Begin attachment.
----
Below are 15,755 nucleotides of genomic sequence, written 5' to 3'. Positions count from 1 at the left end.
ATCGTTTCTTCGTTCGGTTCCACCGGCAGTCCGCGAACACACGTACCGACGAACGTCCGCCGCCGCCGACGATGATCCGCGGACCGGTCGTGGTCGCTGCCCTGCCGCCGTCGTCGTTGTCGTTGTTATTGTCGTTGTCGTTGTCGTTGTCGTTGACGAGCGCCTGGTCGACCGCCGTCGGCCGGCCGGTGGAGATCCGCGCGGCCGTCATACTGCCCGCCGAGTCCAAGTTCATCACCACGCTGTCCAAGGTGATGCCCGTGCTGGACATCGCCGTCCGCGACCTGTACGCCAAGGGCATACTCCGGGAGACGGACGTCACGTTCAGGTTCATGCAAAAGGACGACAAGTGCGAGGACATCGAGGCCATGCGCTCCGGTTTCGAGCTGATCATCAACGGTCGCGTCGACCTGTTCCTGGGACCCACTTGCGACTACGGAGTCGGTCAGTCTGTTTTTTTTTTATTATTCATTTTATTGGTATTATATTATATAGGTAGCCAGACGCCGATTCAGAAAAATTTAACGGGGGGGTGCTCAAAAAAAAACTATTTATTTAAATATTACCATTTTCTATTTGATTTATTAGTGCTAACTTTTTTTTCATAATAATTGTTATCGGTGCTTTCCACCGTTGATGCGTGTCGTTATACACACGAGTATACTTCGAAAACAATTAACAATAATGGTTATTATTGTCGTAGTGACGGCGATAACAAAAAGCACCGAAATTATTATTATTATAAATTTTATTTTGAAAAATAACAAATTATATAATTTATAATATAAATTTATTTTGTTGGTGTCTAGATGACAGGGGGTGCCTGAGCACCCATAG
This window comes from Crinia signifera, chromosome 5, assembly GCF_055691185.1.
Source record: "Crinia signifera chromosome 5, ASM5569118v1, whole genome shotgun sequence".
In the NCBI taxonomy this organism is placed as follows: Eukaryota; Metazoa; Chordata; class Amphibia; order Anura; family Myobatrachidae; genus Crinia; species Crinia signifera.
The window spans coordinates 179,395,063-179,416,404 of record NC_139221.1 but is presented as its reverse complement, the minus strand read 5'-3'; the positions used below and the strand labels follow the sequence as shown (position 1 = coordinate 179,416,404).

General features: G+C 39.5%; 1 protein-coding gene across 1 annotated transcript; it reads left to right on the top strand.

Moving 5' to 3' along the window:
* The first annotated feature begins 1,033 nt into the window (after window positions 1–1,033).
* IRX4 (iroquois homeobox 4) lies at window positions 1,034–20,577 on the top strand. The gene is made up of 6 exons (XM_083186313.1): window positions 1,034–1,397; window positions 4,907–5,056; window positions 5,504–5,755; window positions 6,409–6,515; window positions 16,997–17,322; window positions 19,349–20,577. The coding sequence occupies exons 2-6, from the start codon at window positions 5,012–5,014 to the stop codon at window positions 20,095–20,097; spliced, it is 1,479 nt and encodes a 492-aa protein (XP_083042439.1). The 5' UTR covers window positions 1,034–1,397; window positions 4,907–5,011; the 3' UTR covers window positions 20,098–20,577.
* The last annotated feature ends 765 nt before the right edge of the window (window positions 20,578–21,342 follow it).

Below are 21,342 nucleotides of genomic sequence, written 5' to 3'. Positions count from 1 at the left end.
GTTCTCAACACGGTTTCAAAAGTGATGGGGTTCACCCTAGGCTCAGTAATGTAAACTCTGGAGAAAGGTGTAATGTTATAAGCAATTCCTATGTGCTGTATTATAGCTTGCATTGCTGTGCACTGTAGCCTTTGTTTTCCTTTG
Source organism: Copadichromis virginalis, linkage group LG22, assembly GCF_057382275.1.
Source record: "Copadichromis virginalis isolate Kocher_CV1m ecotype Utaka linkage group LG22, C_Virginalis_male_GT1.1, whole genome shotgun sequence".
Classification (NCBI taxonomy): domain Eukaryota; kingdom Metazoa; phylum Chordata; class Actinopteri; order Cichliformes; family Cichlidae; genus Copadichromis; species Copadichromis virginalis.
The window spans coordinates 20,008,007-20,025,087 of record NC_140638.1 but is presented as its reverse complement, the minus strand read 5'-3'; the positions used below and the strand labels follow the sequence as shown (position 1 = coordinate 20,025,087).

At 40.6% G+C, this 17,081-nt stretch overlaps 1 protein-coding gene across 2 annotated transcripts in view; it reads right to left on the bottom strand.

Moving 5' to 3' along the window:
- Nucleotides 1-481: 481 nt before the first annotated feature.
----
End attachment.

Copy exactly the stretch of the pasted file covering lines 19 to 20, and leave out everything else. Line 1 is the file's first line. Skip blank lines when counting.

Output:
Moving 5' to 3' along the window:
- Nucleotides 1-481: 481 nt before the first annotated feature.